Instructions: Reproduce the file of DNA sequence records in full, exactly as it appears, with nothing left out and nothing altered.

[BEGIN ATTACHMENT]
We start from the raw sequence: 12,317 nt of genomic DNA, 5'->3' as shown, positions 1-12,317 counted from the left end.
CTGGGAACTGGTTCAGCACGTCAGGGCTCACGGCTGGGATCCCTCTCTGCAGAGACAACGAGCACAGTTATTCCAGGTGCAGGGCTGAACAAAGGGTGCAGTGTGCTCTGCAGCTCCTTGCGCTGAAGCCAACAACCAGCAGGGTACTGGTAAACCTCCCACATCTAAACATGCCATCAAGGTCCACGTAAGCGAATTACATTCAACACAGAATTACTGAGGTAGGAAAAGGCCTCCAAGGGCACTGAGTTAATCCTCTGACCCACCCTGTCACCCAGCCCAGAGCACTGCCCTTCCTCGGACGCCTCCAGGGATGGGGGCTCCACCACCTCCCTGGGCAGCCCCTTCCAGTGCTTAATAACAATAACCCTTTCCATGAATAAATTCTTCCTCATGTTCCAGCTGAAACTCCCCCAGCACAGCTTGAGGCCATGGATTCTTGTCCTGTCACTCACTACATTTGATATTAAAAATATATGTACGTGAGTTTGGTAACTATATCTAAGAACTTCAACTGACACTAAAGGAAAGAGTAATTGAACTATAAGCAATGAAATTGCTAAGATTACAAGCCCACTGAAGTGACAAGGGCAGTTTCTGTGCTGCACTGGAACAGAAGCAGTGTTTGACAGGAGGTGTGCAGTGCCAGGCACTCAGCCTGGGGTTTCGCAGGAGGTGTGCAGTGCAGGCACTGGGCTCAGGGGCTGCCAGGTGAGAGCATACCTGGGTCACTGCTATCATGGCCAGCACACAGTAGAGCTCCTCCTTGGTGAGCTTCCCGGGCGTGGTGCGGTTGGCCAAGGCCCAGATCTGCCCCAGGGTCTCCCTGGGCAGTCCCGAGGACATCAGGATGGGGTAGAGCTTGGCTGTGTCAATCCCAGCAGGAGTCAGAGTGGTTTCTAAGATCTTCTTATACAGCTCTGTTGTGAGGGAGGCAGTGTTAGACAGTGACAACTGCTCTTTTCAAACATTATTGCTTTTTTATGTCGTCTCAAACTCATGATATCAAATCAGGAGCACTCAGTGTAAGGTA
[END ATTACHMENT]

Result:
We start from the raw sequence: 12,317 nt of genomic DNA, 5'->3' as shown, positions 1-12,317 counted from the left end.
CTGGGAACTGGTTCAGCACGTCAGGGCTCACGGCTGGGATCCCTCTCTGCAGAGACAACGAGCACAGTTATTCCAGGTGCAGGGCTGAACAAAGGGTGCAGTGTGCTCTGCAGCTCCTTGCGCTGAAGCCAACAACCAGCAGGGTACTGGTAAACCTCCCACATCTAAACATGCCATCAAGGTCCACGTAAGCGAATTACATTCAACACAGAATTACTGAGGTAGGAAAAGGCCTCCAAGGGCACTGAGTTAATCCTCTGACCCACCCTGTCACCCAGCCCAGAGCACTGCCCTTCCTCGGACGCCTCCAGGGATGGGGGCTCCACCACCTCCCTGGGCAGCCCCTTCCAGTGCTTAATAACAATAACCCTTTCCATGAATAAATTCTTCCTCATGTTCCAGCTGAAACTCCCCCAGCACAGCTTGAGGCCATGGATTCTTGTCCTGTCACTCACTACATTTGATATTAAAAATATATGTACGTGAGTTTGGTAACTATATCTAAGAACTTCAACTGACACTAAAGGAAAGAGTAATTGAACTATAAGCAATGAAATTGCTAAGATTACAAGCCCACTGAAGTGACAAGGGCAGTTTCTGTGCTGCACTGGAACAGAAGCAGTGTTTGACAGGAGGTGTGCAGTGCCAGGCACTCAGCCTGGGGTTTCGCAGGAGGTGTGCAGTGCAGGCACTGGGCTCAGGGGCTGCCAGGTGAGAGCATACCTGGGTCACTGCTATCATGGCCAGCACACAGTAGAGCTCCTCCTTGGTGAGCTTCCCGGGCGTGGTGCGGTTGGCCAAGGCCCAGATCTGCCCCAGGGTCTCCCTGGGCAGTCCCGAGGACATCAGGATGGGGTAGAGCTTGGCTGTGTCAATCCCAGCAGGAGTCAGAGTGGTTTCTAAGATCTTCTTATACAGCTCTGTTGTGAGGGAGGCAGTGTTAGACAGTGACAACTGCTCTTTTCAAACATTATTGCTTTTTTATGTCGTCTCAAACTCATGATATCAAATCAGGAGCACTCAGTGTAAGGTA